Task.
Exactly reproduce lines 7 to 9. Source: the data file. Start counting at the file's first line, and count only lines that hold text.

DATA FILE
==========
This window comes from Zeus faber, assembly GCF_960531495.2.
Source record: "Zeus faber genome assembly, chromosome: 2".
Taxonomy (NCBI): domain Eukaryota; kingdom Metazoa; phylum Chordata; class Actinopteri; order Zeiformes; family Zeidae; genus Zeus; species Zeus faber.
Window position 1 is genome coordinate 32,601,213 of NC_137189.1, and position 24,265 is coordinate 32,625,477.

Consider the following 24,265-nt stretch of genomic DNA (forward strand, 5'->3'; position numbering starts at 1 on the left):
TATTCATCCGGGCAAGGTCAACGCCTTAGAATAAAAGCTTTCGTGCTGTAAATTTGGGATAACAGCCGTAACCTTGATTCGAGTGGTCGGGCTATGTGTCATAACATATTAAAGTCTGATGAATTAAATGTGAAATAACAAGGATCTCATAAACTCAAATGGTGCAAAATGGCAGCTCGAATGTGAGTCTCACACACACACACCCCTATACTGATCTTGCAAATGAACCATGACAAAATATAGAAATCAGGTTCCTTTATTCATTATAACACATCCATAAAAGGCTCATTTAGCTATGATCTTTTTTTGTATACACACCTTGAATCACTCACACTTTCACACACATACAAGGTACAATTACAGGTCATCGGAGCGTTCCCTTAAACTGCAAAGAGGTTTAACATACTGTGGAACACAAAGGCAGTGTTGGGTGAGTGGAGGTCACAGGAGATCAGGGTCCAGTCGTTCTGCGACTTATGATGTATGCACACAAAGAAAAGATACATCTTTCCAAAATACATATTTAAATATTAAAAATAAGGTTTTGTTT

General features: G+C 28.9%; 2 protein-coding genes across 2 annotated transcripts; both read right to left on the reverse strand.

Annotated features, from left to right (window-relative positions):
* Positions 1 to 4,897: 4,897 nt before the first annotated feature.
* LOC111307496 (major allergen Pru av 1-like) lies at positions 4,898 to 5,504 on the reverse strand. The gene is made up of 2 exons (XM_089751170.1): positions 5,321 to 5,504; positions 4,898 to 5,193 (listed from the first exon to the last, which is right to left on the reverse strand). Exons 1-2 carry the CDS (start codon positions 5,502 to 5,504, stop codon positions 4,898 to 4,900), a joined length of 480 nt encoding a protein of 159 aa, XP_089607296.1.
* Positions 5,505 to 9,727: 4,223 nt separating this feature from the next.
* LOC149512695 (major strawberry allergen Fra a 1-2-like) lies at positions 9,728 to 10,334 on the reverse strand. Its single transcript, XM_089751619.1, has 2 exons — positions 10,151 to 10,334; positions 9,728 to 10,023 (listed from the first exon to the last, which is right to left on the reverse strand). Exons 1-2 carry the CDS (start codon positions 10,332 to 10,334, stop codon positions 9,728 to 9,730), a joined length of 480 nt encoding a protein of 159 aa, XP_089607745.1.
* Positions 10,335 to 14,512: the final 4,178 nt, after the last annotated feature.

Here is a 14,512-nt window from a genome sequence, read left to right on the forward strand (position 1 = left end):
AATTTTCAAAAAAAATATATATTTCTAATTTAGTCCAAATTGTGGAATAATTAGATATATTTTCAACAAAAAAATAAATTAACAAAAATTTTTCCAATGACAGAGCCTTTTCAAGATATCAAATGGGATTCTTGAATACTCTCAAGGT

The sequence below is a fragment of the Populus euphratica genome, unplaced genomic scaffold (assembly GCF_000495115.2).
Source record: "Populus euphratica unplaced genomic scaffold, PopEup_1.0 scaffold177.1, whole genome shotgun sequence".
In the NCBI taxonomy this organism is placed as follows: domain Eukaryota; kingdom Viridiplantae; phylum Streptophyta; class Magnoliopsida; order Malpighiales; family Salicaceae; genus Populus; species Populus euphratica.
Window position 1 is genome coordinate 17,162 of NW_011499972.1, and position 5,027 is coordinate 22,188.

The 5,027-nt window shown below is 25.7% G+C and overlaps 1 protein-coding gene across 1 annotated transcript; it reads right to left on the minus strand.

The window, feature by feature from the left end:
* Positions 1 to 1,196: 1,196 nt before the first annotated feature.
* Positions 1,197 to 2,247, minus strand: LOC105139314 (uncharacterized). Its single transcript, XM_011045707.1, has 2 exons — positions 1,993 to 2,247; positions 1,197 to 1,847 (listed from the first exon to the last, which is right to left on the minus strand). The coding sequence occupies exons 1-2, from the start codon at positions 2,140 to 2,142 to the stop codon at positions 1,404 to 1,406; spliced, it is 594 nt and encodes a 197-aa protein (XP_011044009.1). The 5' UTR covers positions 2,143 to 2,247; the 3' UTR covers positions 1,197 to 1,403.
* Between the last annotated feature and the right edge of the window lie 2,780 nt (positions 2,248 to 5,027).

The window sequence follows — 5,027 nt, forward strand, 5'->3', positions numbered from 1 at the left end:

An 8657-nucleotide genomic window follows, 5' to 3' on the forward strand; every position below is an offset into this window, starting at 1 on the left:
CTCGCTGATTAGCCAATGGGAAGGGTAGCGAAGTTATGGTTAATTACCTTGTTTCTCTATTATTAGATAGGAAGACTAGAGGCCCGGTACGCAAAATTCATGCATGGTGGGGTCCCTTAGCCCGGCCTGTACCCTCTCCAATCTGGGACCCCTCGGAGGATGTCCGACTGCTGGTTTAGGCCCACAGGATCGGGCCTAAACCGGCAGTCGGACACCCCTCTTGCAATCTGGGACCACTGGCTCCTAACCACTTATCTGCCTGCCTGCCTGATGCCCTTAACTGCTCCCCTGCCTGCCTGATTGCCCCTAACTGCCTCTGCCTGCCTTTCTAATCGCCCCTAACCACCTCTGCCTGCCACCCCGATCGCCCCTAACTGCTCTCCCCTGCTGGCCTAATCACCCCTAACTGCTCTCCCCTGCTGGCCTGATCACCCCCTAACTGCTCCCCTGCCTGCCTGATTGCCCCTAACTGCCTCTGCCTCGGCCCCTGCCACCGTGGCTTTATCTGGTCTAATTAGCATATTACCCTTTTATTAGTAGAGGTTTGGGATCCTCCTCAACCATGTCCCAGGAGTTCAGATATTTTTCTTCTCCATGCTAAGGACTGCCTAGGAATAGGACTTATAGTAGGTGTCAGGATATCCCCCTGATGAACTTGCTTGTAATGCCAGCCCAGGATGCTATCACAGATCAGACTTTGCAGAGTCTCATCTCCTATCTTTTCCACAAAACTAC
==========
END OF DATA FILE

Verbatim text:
General features: G+C 28.9%; 2 protein-coding genes across 2 annotated transcripts; both read right to left on the reverse strand.

Annotated features, from left to right (window-relative positions):
* Positions 1 to 4,897: 4,897 nt before the first annotated feature.